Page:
Since emerging some thirty years ago as a protagonist and central thinker of Language poetry, Charles Bernstein has been many poets to many people—or so he would have us believe. As he proclaims in the 1999 poem "Solidarity is the Name We Give to What We Cannot Hold":
I am a Buffalo poet in Providence, a London
poet in Cambridge, a Kootenay School
of Writing poet in Montreal….
I am an experimental poet
to those who value craft over interrogation, an
avant-garde poet to those who see the future
in the present.
Of course, Bernstein is at once all and none of these things, or, more properly, none of these things alone. But if these different labels rely entirely on context for their salience, such contingency would seem Bernstein's point and, further, it is the fundamental paradox underlying All the Whiskey in Heaven, a new selection of his poems dating back to 1975. Typically such a retrospective volume would be intended to offer a clear course through an author's career, giving it an apparent coherence and thus narrative depth and force. But from the outset of his career Bernstein has devoted himself to upsetting precisely this project in literature, which subsequently makes All the Whiskey, however accurate its portrait of the poet might be, seem a composite of so many different exceptions: Styles and techniques that range widely over time subvert any straightforward sense of continuity and, for that matter, of consistency. As such it offers a catalogue of Bernstein's writing but also, and perhaps most accurately, a far-reaching, perpetually unsettled and unsettling meditation on the potential of poetry since the 1970s to be an instrument of abstract ideas—of both subjective and social observation—even as it investigates the properties of language in concrete detail.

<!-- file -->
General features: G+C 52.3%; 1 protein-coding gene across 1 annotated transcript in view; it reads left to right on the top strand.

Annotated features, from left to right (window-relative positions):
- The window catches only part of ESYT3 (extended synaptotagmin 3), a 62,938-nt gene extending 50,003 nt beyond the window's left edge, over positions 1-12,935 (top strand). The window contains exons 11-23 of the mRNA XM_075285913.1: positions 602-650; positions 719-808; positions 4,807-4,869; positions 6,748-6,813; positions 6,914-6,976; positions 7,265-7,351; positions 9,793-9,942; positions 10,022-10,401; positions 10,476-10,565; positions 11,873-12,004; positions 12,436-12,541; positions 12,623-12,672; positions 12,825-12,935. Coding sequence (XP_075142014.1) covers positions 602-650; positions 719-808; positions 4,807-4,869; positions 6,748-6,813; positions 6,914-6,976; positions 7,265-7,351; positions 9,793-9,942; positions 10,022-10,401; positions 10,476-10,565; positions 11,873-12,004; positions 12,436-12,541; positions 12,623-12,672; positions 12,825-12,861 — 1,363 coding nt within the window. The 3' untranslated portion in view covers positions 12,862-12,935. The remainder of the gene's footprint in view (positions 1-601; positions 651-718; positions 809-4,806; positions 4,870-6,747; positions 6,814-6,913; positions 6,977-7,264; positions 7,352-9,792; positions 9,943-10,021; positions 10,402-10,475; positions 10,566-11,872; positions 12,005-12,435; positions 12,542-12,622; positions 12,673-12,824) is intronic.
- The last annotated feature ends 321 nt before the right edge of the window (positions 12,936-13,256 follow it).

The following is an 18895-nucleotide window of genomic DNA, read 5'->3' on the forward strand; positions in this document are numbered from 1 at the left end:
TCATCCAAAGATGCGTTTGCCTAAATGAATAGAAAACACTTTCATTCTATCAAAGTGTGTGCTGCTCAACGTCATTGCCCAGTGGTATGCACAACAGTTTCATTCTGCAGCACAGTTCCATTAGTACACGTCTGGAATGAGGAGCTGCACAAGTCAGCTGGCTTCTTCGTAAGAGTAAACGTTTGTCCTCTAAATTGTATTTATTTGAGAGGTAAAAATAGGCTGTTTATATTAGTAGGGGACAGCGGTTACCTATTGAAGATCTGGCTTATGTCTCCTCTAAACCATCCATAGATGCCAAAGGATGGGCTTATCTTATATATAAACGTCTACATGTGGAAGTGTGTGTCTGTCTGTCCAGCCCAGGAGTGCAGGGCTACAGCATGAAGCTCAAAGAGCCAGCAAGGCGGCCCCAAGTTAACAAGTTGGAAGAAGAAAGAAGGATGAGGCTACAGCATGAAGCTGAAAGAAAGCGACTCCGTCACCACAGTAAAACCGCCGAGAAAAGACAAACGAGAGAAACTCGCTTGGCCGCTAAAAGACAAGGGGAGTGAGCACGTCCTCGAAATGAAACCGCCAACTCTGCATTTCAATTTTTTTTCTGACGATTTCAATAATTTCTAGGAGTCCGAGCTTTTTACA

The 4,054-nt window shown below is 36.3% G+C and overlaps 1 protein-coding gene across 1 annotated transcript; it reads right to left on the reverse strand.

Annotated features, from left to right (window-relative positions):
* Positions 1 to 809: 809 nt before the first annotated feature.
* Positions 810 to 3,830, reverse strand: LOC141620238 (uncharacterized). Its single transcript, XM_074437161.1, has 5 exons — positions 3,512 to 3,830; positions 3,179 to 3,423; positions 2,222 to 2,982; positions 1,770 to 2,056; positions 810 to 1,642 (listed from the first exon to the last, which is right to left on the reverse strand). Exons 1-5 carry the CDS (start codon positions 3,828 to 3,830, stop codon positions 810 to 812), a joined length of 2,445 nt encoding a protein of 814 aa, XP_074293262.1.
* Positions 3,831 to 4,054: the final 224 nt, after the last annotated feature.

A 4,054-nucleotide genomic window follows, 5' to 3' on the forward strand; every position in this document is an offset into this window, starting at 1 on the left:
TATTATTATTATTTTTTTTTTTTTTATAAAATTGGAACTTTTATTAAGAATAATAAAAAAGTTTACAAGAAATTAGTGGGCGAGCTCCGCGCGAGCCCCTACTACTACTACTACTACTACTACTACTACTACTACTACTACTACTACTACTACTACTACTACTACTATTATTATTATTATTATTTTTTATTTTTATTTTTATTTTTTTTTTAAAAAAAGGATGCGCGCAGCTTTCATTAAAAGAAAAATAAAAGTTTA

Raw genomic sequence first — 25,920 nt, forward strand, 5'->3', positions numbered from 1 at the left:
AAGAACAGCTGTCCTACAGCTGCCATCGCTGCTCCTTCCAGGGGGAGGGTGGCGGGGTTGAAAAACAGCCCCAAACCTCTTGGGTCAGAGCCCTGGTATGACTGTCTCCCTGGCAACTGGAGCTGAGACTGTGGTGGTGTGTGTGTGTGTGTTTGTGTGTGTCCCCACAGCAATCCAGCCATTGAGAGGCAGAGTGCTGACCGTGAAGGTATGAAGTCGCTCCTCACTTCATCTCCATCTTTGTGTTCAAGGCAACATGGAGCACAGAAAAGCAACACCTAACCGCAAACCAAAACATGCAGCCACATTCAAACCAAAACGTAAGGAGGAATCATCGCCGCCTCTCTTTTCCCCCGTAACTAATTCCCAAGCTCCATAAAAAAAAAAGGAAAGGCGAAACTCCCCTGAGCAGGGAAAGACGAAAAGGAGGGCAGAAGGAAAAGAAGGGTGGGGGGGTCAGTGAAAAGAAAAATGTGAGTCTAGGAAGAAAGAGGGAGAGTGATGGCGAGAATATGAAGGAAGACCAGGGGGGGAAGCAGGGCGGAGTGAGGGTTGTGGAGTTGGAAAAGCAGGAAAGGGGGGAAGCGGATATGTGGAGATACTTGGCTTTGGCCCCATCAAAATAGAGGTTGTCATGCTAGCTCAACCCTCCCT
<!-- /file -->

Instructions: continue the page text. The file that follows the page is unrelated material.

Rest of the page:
In part, to make this assertion is only to call Bernstein's project self-reflexively political—a quality underscored by his poetry's repeated implication of language as a primary vehicle of social convention. The first poem in this collection, in fact, revolves around this notion. Consisting of a cut-up of Erving Goffman's Asylums (1961)—"mostly focusing on the last few words of a sentence and the first few words of the next, and then constellating these clips into a field or array," Bernstein explains in a recent interview with Bomb critic Jay Sanders—the piece takes up the theme of such a controlled environment and, using radical disjunction and enjambment, creates subtle correlations among linguistic structures, as well as architectural, behavioral, and societal ones. The poem's lines are scattered across the pages and this formal property seems echoed, for instance, in one isolated synechdochal line ostensibly describing the inmates' "movements, postures, and stances"; as their most personal aspects are informed by societal structure, so the reader's path is guided here by the words. (Notably as well, the poem's observation that "of being 'in' or 'on the inside' does not exist apart" speaks to the same sense of contingency and interdependency Bernstein claims for the schools of poetry mentioned above.)